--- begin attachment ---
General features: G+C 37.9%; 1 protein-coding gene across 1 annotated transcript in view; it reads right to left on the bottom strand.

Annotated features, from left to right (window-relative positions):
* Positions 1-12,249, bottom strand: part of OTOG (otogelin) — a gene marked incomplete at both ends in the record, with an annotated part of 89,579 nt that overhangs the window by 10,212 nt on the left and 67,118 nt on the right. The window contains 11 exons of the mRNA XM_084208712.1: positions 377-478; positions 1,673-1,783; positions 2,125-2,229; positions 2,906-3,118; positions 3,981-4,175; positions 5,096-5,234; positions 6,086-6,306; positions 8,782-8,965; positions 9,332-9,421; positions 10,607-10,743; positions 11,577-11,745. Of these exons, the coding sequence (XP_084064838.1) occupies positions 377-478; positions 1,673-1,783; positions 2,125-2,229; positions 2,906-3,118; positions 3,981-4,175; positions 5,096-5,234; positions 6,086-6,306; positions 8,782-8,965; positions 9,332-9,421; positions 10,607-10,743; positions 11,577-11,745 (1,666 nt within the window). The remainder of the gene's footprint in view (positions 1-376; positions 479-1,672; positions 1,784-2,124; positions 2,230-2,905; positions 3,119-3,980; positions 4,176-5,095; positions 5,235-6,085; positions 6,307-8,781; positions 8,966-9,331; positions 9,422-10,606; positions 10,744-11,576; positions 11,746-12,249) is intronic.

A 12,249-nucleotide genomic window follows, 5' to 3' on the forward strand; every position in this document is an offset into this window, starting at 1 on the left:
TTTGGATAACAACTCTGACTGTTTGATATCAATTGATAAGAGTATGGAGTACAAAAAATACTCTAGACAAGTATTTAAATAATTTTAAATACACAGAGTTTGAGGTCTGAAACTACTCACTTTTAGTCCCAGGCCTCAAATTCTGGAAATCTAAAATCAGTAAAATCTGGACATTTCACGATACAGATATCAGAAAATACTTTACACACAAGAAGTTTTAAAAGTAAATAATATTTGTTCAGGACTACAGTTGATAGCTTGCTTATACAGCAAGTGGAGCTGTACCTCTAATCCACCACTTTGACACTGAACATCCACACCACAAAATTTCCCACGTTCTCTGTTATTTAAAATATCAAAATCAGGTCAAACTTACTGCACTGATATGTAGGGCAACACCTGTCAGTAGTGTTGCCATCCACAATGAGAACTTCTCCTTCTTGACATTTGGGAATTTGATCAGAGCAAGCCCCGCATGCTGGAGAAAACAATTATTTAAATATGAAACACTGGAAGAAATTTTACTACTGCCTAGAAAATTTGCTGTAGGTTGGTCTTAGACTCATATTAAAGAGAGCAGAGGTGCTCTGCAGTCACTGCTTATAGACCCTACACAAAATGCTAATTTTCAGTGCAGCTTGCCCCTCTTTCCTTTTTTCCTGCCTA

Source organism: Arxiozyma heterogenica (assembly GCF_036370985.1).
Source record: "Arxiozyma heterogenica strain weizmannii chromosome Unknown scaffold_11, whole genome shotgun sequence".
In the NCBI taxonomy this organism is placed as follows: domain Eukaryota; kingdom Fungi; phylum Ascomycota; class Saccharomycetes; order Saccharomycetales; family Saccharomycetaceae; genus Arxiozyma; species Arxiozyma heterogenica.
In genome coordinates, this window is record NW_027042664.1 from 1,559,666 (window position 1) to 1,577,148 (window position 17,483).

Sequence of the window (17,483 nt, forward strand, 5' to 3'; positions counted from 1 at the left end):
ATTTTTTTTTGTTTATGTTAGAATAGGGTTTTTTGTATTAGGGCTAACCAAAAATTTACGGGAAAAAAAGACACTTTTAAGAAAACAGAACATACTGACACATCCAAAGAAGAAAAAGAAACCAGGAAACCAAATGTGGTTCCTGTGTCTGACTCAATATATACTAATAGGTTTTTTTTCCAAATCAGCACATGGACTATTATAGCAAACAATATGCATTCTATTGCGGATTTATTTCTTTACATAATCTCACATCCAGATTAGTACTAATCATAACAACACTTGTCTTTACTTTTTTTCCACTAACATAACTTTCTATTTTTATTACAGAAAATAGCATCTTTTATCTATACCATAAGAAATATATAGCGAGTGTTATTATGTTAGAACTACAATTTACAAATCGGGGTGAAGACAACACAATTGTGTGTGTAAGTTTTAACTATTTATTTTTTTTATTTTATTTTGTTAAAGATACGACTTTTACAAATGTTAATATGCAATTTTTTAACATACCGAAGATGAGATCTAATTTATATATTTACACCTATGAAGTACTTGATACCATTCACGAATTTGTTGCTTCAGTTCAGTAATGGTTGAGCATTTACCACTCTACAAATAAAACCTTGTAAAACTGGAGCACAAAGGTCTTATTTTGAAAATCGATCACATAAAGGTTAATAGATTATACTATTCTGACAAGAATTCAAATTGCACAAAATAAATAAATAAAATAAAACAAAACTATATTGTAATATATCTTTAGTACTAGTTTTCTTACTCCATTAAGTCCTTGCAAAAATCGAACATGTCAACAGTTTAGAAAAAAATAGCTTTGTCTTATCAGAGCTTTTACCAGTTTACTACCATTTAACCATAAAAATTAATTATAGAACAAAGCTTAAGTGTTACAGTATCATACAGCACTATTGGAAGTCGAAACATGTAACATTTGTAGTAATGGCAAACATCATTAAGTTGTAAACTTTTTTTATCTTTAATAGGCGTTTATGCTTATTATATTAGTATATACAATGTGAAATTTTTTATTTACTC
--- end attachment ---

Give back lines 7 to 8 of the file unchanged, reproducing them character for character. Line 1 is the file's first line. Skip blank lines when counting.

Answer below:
Source record: "Arxiozyma heterogenica strain weizmannii chromosome Unknown scaffold_11, whole genome shotgun sequence".
In the NCBI taxonomy this organism is placed as follows: domain Eukaryota; kingdom Fungi; phylum Ascomycota; class Saccharomycetes; order Saccharomycetales; family Saccharomycetaceae; genus Arxiozyma; species Arxiozyma heterogenica.